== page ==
Sushi, geisha, shrines, Godzilla and Mt.Fuji aside, Akihabara represents what the rest of this planet associate Japan with – technology. Formerly known as Aioi, the quarters of the lower class samurais, the district changed its name when a shrine was built in the area in honor of Akiba-daigongen, or some refer to as Akiba-sama, a Buddhist god who prevented fire, by adding the word “hara” to the deity’s name.

MODERN JAPAN

How Akihabara became the mecca for technology can be traced after World War II as a black market when electrical shops started selling vacuum tubes and radio goods to a nearby technical school. At present, even in the advent of China’s technological prepotency, Akihabara is the centre to be for a glimpse of modern Japan with more than 250 shops in bright neon lights bustling with what is the latest in the market. 

One of the colorful shops in Akihabara, the Electric Town of Tokyo, Japan offering the latest in gadget and technology.
One of the colorful shops in Akihabara, the Electric Town of Tokyo, Japan offering the latest in gadget and technology.
Akihabara, the Electric Town of Tokyo, Japan, started as a black market for vacuum tubes and radio goods.
Akihabara, the Electric Town of Tokyo, Japan, started as a black market for vacuum tubes and radio goods.
The busy street lined with shops in neon lights at Akihabara, the Electric Town of Tokyo, Japan.
The busy street lined with shops in neon lights at Akihabara, the Electric Town of Tokyo, Japan.
Akihabara is considered a mecca for technology in Tokyo, Japan.
Akihabara is considered a mecca for technology in Tokyo, Japan.
One of the shops at Akihabara in Tokyo, Japan.
One of the shops at Akihabara in Tokyo, Japan.
Akihabara is the centre to be for a glimpse of modern Japan with more than 250 shops in bright neon lights bustling with what is the latest in the market.
Akihabara is the centre to be for a glimpse of modern Japan with more than 250 shops in bright neon lights bustling with what is the latest in the market.
A glimpse of modern world in Akibahara, Tokyo, Japan.
A glimpse of modern world in Akibahara, Tokyo, Japan.
Akihabara, the technology and Otaku mecca in Tokyo, Japan.
Akihabara, the technology and Otaku mecca in Tokyo, Japan.
The famous AKB48 Cafe and Shop at Akihabara in Tokyo, Japan.
The famous AKB48 Cafe and Shop at Akihabara in Tokyo, Japan.
The famous Gundam Cafe and Shop at Akihabara in Tokyo, Japan.
The famous Gundam Cafe and Shop at Akihabara in Tokyo, Japan.

OTAKU 

Otaku is a Japanese term for people with passionate interests particularly in anime and manga. Its modern use is a reference to geeks. If you are one of us, consider Akihabara as your wonderland. From technology and gadget mecca, Akibahara has also evolved into a manga paradise over the years. Anime goods, video games, cards, toys, cosplay items, even robots and any other manga merchandise you can think of are found here, including those considered with parental guidance.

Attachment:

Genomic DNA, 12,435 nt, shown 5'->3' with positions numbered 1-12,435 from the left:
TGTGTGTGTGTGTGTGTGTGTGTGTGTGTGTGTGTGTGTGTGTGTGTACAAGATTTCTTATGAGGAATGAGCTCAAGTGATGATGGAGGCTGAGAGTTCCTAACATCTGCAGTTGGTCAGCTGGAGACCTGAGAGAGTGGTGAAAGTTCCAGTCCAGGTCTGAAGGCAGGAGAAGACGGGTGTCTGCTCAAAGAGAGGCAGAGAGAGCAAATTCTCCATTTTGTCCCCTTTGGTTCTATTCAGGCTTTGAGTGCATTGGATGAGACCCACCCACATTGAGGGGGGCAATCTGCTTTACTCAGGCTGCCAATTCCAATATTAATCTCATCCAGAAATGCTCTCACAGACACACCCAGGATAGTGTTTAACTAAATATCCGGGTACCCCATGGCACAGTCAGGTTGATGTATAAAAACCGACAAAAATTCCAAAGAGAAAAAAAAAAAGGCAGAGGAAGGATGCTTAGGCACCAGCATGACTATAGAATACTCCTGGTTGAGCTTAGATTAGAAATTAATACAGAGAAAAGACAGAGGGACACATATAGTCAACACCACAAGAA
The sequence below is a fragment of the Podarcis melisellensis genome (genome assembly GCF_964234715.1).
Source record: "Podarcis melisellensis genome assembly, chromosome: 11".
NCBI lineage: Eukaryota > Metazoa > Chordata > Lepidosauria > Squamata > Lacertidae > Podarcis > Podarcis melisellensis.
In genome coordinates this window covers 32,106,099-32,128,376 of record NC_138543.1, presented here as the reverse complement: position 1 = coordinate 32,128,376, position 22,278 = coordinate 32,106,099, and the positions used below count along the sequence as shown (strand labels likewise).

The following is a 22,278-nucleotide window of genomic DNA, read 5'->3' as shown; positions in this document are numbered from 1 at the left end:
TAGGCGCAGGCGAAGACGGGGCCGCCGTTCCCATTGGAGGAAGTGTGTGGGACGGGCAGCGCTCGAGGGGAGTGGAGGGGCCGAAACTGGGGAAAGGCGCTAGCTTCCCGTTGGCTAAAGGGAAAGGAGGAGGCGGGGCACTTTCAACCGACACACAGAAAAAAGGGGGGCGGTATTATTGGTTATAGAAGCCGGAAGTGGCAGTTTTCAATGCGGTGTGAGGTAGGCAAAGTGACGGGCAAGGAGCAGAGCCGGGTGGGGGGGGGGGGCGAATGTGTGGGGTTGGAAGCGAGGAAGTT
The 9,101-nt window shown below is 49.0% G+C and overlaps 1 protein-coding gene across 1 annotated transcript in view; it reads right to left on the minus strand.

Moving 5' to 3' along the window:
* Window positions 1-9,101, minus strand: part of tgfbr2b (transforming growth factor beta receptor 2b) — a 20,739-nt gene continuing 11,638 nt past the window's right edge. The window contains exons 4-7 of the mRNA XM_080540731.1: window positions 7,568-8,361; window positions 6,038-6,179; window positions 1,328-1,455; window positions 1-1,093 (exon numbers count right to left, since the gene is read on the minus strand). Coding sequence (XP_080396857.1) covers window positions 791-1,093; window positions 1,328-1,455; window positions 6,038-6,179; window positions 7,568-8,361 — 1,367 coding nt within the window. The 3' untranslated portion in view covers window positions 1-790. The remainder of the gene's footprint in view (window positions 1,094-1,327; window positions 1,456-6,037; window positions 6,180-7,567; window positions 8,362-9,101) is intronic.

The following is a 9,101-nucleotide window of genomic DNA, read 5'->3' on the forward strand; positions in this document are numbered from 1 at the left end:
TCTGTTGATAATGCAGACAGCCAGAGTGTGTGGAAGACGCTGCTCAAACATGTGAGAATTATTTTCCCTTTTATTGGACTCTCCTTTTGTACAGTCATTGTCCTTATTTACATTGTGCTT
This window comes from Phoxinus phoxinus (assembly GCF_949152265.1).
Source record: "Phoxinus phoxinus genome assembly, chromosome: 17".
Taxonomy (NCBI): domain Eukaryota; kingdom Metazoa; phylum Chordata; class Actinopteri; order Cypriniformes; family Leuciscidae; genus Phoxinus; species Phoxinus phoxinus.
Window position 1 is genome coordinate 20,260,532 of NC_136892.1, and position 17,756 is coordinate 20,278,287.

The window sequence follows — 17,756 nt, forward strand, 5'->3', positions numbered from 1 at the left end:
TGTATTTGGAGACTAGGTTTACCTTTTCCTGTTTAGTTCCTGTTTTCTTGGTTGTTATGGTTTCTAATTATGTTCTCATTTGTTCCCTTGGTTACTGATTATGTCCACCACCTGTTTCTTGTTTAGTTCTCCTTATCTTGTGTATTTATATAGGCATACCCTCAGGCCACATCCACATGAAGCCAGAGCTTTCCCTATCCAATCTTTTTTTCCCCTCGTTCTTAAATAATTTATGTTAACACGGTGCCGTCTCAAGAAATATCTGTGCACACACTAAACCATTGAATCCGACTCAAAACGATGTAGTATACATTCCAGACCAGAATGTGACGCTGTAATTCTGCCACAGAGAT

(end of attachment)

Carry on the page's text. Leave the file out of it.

From technology and gadget mecca, Akibahara has also evolved into a manga paradise over the years attracting millions of Otaku fans all over the world.
From technology and gadget mecca, Akibahara has also evolved into a manga paradise over the years attracting millions of Otaku fans all over the world.
Some cosplay items on display in one of the shops at Akihabara in Tokyo, Japan.
Some cosplay items on display in one of the shops at Akihabara in Tokyo, Japan.
Hatsune Miku, one of the famous icons at Akihabara for Otakus in Tokyo, Japan.
Hatsune Miku, one of the famous icons at Akihabara for Otakus in Tokyo, Japan.
A glimpse of the inside of one of the Otaku shops in Akihabara in Tokyo, Japan.
A glimpse of the inside of one of the Otaku shops in Akihabara in Tokyo, Japan.
A glimpse of the inside of one of the Otaku shops in Akihabara in Tokyo, Japan.
A glimpse of the inside of one of the Otaku shops in Akihabara in Tokyo, Japan.
A glimpse of some Otakus playing cards inside one of the shops at Akihabara in Tokyo, Japan.
A glimpse of some Otakus playing cards inside one of the shops at Akihabara in Tokyo, Japan.

TRAVELLER’S NOTE

Communication is always our challenge in Japan. While most shop owners in Akihabara speak a bit of English, Chinese or Korean, an ingenious way to help yourself shop around is writing on a piece of paper the merchandise you are hunting for especially not knowing the equivalent Nihonggo or Kanji of the English name. Hubby, as a matter of fact, had to write down “Ghost in a Shell” for his souvenir and the shop owner had that checked on the internet. See, technology comes in handy, especially in Akihabara.

An ingenious way to help yourself shop around Akihabara in Tokyo, Japan is writing on a piece of paper the merchandise you are hunting for especially not knowing the equivalent Nihonggo or Kanji of the English name.
An ingenious way to help yourself shop around Akihabara in Tokyo, Japan is writing on a piece of paper the merchandise you are hunting for especially not knowing the equivalent Nihonggo or Kanji of the English name.
Advertisements